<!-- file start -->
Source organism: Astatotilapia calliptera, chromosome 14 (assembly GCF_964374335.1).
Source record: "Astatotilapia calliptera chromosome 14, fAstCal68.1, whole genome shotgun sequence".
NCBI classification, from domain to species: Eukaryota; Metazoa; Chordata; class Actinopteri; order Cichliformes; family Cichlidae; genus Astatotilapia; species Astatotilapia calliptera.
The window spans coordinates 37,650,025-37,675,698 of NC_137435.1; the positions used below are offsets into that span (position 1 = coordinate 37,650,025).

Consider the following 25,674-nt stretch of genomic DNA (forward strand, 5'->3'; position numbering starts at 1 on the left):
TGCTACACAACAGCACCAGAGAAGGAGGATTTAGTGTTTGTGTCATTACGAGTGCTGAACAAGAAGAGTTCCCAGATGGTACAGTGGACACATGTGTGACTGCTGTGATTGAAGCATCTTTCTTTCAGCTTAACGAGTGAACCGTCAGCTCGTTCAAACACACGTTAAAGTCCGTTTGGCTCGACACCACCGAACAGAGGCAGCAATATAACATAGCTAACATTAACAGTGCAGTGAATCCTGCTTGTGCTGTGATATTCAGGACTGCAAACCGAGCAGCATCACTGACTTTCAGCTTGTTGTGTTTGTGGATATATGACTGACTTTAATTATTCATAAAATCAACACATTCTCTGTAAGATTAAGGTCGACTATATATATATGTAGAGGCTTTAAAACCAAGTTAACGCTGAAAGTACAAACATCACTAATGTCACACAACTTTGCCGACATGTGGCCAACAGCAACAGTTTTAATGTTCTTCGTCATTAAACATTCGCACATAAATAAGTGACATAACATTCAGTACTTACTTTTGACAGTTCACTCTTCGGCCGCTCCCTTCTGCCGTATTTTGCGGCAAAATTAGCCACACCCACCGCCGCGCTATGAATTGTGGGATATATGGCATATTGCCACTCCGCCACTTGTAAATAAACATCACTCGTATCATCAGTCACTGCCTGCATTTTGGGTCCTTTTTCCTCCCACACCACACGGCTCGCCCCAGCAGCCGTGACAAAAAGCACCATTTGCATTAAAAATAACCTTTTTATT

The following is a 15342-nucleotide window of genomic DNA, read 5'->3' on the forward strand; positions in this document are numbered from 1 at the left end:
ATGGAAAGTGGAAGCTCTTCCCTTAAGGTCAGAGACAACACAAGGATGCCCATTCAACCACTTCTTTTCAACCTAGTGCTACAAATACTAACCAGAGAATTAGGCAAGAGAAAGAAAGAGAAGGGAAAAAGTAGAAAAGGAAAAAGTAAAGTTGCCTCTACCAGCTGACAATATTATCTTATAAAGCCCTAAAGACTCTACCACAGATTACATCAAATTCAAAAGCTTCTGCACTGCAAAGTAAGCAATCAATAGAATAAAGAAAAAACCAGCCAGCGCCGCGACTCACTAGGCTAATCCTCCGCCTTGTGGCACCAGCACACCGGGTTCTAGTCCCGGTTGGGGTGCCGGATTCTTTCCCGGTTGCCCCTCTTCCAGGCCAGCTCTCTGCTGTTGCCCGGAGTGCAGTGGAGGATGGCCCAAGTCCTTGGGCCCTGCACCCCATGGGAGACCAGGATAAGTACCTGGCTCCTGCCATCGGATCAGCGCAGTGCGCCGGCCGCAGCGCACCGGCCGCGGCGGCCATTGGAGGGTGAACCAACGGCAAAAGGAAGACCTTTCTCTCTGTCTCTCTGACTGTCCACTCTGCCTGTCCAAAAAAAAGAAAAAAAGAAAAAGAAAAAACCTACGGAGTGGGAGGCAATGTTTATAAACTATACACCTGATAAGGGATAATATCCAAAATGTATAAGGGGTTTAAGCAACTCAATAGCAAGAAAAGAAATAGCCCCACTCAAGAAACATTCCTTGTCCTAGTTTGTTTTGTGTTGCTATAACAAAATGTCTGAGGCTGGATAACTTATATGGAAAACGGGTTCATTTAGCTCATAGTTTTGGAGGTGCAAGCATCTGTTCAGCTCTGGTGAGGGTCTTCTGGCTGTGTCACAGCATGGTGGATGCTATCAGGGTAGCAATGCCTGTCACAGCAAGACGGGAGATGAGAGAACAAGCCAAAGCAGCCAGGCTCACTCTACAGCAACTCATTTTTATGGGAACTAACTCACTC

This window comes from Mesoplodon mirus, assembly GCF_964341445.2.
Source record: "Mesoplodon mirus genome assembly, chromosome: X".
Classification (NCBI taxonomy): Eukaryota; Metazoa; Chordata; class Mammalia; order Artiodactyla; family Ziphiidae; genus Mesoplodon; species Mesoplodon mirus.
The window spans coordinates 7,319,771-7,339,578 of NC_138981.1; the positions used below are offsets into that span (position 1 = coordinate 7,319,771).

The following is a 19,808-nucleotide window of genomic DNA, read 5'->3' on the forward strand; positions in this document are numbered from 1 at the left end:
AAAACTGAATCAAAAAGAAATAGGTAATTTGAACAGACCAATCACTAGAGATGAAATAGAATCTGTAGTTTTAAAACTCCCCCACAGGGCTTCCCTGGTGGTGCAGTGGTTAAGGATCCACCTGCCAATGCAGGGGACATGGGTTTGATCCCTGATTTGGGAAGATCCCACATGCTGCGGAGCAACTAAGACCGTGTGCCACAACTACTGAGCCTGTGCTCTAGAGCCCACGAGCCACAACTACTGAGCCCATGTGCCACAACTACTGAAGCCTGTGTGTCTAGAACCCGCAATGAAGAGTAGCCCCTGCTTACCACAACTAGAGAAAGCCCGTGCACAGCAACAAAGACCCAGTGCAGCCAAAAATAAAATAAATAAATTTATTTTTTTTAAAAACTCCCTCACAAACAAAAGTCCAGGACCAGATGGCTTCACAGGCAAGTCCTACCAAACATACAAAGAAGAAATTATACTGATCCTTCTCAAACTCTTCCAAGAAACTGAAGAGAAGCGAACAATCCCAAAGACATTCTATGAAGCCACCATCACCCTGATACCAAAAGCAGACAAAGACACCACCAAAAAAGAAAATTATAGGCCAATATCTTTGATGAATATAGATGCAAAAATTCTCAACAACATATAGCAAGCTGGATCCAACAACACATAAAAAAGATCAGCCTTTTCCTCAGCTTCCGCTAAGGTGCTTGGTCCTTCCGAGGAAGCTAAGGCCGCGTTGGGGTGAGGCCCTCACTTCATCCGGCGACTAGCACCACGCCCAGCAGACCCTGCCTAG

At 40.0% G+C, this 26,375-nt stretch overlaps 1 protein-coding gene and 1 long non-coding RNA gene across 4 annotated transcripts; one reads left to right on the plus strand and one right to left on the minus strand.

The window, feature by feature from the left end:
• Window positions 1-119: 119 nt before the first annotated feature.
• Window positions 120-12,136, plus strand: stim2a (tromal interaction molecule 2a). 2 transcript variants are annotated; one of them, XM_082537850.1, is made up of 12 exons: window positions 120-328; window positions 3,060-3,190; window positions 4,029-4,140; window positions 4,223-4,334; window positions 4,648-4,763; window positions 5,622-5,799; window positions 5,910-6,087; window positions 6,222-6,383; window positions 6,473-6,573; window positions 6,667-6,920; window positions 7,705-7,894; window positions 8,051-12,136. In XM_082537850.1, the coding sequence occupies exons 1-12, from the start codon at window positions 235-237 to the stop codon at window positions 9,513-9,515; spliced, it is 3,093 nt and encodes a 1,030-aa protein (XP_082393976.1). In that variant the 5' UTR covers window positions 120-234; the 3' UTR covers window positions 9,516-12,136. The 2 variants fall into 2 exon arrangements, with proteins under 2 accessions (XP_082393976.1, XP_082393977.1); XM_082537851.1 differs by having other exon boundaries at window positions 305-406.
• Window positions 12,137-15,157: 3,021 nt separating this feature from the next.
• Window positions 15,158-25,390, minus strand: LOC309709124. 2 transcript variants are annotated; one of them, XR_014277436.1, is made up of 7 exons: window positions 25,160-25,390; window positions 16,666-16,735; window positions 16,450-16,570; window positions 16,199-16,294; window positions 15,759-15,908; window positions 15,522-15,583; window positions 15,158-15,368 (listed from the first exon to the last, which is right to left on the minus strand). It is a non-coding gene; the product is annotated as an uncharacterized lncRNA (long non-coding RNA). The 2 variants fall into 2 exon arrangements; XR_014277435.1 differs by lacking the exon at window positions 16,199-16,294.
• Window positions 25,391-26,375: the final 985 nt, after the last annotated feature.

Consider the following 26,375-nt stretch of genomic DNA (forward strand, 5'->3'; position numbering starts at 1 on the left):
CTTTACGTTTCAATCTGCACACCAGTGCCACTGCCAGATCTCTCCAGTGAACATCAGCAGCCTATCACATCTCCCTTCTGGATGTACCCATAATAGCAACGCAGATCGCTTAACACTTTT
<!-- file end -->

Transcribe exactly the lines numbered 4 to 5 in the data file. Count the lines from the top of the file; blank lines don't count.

The window spans coordinates 37,650,025-37,675,698 of NC_137435.1; the positions used below are offsets into that span (position 1 = coordinate 37,650,025).

Consider the following 25,674-nt stretch of genomic DNA (forward strand, 5'->3'; position numbering starts at 1 on the left):